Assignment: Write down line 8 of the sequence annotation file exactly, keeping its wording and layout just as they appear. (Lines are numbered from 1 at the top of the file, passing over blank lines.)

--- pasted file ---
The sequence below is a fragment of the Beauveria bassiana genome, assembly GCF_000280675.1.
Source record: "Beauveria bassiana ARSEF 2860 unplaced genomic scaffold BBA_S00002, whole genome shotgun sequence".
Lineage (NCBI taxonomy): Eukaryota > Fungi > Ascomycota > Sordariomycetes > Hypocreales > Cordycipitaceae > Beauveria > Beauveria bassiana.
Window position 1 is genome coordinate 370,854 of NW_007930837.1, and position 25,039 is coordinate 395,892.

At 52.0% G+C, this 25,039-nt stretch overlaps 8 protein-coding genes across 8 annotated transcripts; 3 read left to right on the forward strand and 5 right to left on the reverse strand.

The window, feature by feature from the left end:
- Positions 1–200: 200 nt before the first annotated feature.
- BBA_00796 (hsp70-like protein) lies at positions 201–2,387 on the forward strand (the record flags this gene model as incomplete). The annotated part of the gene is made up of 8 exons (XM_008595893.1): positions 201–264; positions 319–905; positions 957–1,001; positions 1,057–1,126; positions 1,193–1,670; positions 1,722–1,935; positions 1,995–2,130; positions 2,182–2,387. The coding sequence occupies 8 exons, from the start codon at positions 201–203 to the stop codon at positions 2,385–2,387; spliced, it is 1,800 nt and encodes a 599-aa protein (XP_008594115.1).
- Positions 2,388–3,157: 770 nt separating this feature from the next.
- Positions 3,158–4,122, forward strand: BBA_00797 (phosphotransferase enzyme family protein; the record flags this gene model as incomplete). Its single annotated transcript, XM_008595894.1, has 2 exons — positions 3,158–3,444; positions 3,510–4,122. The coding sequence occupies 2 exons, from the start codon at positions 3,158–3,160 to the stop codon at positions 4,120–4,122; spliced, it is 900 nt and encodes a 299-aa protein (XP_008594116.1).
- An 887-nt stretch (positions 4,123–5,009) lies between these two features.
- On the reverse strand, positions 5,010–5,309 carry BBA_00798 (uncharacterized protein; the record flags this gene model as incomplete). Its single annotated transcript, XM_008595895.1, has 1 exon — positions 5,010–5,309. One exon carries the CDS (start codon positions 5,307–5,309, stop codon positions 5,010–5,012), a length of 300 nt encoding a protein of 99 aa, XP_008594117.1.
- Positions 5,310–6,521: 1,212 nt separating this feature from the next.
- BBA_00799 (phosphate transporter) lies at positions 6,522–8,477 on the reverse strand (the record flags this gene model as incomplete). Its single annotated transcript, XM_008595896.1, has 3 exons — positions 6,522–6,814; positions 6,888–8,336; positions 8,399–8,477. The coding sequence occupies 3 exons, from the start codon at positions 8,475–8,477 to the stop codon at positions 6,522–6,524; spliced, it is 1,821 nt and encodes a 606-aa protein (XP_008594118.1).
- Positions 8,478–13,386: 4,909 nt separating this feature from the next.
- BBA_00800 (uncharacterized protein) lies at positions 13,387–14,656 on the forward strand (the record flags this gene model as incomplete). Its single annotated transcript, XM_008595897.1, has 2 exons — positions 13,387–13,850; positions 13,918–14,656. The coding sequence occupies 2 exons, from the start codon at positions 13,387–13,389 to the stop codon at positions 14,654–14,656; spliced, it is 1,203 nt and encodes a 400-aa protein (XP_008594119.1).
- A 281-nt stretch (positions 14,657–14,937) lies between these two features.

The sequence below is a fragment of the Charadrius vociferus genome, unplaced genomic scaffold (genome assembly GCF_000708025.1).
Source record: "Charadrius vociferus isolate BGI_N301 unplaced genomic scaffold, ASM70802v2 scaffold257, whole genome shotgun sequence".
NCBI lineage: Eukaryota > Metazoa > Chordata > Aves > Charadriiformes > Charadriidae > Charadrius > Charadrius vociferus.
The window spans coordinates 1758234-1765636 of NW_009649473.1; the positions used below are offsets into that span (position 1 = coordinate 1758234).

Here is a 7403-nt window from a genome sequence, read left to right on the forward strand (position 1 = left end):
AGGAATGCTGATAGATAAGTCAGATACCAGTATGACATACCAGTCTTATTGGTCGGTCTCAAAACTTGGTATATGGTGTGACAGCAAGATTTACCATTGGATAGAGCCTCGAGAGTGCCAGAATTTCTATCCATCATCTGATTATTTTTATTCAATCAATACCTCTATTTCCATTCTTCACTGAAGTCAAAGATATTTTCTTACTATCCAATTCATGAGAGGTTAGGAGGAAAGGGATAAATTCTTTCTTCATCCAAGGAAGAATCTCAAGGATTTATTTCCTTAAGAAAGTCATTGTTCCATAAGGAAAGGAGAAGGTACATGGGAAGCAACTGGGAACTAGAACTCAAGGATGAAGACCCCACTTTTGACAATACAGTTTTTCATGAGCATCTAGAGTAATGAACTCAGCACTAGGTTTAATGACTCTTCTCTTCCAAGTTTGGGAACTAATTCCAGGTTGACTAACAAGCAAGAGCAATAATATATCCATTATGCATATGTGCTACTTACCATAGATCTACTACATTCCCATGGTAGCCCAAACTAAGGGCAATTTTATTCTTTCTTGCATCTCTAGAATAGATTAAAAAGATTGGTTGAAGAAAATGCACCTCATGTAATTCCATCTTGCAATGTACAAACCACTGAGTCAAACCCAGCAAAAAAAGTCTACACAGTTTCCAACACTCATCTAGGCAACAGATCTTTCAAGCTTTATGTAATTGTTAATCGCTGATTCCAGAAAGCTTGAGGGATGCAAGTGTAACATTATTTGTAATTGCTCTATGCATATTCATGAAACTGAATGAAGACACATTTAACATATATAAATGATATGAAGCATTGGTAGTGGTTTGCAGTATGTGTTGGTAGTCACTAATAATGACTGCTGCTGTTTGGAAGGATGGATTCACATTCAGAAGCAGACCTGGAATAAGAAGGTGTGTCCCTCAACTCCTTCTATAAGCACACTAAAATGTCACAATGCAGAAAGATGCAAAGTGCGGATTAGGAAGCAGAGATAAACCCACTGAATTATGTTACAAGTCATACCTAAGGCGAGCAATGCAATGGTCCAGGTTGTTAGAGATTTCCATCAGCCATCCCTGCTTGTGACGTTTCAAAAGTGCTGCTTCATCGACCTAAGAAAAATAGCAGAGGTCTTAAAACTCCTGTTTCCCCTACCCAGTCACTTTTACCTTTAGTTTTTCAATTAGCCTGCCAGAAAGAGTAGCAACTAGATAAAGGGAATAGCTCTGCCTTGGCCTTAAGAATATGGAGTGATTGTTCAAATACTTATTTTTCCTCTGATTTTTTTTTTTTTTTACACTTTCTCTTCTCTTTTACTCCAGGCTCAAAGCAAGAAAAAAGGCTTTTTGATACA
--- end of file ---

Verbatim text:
- BBA_00796 (hsp70-like protein) lies at positions 201–2,387 on the forward strand (the record flags this gene model as incomplete). The annotated part of the gene is made up of 8 exons (XM_008595893.1): positions 201–264; positions 319–905; positions 957–1,001; positions 1,057–1,126; positions 1,193–1,670; positions 1,722–1,935; positions 1,995–2,130; positions 2,182–2,387. The coding sequence occupies 8 exons, from the start codon at positions 201–203 to the stop codon at positions 2,385–2,387; spliced, it is 1,800 nt and encodes a 599-aa protein (XP_008594115.1).